WICHITA FALLS (KFDX/KJTL)—1.4 million dollars in additional revenue the Wichita Falls ISD hoped to get following a voter-approved tax rate change in June, could be no more.
The tax ratification, also known as the “Tax Rate Swap and Drop” allowed the school board to increase the maintenance and operation tax rate from $1.04 to $1.17 and be in a position to drop the current debt service tax rate of $0.18 to $0.00. Something school board members said would lower the overall tax rate by a nickel.
WFISD officials believed a tax change could also give the school district an extra 1.4 million dollars per year from the state.
School leaders said that money would be used for much-needed repairs.
However, the passage of House Bill 3 before the local election closed that tax swap loophole according to the Texas Education Agency which will potentially nullify the WFISD’s TRE.
Wichita Falls State Rep. James Frank said he is disappointed local taxpayers and the WFISD will not be allowed to take advantage of the same taxing mechanisms that numerous other districts previously did before HB3.
Rep. Frank released this statement to KFDX:
With the passage of HB 3 during the most recent legislative session, the state significantly streamlined the complexity of the school finance structure. However, that legislation also closed a tax swap loophole that has been available for years. I am disappointed that local taxpayers and the WFISD will not be allowed to take advantage of the same taxing mechanisms that numerous other districts around the state have enjoyed and the increased state funding that comes with it.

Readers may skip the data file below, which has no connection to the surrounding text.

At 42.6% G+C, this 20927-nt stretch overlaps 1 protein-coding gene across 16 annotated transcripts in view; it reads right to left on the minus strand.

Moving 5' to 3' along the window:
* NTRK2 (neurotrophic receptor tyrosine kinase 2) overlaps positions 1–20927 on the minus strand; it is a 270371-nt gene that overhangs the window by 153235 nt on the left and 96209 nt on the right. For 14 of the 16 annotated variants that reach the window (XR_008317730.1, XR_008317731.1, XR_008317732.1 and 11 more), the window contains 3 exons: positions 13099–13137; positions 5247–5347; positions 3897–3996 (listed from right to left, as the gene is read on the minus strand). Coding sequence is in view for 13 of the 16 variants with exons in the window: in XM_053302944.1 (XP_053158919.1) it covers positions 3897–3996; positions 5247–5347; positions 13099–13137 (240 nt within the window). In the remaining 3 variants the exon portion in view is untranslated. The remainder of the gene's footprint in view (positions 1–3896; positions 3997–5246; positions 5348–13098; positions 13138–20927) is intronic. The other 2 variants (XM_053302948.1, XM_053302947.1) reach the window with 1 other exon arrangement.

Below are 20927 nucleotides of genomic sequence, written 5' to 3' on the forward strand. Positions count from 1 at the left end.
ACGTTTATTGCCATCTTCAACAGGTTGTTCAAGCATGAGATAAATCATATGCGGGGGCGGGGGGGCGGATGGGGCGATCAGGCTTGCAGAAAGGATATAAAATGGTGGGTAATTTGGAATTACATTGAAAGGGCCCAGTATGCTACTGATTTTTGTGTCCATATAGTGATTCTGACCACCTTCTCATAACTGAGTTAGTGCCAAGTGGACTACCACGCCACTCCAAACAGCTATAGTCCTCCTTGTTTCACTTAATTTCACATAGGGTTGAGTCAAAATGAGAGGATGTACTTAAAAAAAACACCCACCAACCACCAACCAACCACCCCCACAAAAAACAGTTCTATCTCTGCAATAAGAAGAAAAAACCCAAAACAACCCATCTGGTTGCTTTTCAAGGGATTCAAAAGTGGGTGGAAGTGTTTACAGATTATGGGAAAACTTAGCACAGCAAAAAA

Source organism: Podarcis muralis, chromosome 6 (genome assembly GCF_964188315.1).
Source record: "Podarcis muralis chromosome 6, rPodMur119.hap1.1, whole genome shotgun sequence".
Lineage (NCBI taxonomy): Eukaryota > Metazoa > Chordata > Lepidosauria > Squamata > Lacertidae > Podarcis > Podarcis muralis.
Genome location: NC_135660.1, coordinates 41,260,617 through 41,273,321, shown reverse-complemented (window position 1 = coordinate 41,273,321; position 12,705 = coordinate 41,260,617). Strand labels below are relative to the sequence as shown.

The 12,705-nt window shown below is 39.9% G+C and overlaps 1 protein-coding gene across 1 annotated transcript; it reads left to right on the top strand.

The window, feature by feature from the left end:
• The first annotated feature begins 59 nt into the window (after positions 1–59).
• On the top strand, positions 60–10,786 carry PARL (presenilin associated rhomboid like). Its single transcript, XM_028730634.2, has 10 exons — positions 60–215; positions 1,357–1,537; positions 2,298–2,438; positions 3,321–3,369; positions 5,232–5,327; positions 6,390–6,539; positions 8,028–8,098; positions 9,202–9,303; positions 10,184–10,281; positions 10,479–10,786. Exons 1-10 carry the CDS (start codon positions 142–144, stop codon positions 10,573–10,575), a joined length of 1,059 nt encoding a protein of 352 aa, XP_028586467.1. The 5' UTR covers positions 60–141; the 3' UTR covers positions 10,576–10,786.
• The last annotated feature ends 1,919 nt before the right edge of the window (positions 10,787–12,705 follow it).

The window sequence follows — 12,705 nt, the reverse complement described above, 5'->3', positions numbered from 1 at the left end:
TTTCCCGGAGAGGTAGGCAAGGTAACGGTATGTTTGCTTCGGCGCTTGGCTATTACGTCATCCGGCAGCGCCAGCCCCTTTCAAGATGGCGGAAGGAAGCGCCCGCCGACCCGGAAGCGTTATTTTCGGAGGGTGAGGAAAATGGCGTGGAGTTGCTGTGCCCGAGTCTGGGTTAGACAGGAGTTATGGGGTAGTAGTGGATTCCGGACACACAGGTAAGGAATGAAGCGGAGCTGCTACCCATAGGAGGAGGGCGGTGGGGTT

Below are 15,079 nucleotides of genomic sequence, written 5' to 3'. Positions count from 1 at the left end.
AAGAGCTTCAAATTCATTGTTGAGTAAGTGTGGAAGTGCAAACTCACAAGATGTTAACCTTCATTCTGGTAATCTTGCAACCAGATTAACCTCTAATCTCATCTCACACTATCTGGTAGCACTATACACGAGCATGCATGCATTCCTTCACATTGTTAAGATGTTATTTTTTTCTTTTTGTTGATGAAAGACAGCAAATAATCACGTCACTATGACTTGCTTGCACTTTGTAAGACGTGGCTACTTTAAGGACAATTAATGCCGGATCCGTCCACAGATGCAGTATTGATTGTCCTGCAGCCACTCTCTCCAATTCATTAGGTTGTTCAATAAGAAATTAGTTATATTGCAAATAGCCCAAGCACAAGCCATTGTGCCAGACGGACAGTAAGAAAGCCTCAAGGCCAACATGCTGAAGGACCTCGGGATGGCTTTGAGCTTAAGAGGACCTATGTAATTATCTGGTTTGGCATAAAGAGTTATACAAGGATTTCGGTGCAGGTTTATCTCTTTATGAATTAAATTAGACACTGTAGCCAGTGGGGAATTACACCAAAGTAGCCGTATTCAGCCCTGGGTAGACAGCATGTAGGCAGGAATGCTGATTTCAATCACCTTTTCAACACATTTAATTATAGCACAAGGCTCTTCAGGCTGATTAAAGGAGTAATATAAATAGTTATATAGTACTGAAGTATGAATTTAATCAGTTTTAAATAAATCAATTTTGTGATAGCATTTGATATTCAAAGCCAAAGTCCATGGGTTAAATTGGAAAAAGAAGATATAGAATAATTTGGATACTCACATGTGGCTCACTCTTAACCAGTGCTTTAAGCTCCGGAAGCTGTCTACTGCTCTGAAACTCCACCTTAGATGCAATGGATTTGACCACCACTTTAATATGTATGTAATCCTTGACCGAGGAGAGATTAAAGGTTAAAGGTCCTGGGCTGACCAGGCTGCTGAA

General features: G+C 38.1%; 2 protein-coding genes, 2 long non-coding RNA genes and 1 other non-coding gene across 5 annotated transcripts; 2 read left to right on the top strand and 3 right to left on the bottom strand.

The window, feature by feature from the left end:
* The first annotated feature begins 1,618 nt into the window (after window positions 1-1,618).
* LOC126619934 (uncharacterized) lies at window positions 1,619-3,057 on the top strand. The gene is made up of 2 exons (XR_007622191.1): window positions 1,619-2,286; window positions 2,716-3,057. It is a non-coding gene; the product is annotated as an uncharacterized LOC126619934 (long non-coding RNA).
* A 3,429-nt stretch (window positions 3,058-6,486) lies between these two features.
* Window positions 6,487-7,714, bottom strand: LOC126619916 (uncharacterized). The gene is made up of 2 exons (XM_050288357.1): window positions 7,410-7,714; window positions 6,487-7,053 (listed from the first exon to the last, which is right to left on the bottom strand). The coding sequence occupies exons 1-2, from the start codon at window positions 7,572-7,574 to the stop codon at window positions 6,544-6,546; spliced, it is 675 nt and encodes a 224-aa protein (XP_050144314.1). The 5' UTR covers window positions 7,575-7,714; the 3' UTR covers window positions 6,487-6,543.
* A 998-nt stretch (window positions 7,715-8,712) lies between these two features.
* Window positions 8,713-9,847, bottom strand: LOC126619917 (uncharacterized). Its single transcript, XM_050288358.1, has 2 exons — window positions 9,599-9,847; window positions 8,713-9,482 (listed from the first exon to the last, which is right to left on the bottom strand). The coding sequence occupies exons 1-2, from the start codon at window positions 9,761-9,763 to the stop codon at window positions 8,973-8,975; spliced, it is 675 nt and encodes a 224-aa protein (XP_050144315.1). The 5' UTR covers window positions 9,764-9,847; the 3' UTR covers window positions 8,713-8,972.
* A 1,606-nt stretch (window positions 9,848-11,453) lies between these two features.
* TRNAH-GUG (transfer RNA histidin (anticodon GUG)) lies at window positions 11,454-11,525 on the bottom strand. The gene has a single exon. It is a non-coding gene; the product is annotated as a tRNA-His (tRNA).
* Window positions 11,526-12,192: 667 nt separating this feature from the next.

While the way Texas funds schools is better and more streamlined after HB 3 than before, this is another example of the real-world effects an overly complex school finance system has on our students, teachers, and taxpayers. I will keep working with local administrators to determine if there’s a way forward to accomplish the two positive goals of the “swap and drop” proposal—lowering local property taxes AND bringing additional revenue to the district.
Superintendent Michael Kuhrt said the school district is seeking the advice of its attorneys and school finance experts about the direction the district should pursue.
A clause in the bill has the TEA telling Texas school districts they had to have a TRE mentioned in the strategic plan before January 1, 2019.
Kuhrt said the board did not know of the specifics of HB3 by that deadline.
“If they don’t allow our TRE because we didn’t pass it soon enough, or we didn’t have language in our strategic plan six months ago before the election, before House Bill 3 was even proposed so there was no way we could’ve known we had to have that in our strategic plan,” Kuhrt said.
Because of HB3 compression, taxpayers will still see a $0.07 reduction in taxes even if the TRE is nullified.
Click here to view how the rates vary based on HB3 and the TRE.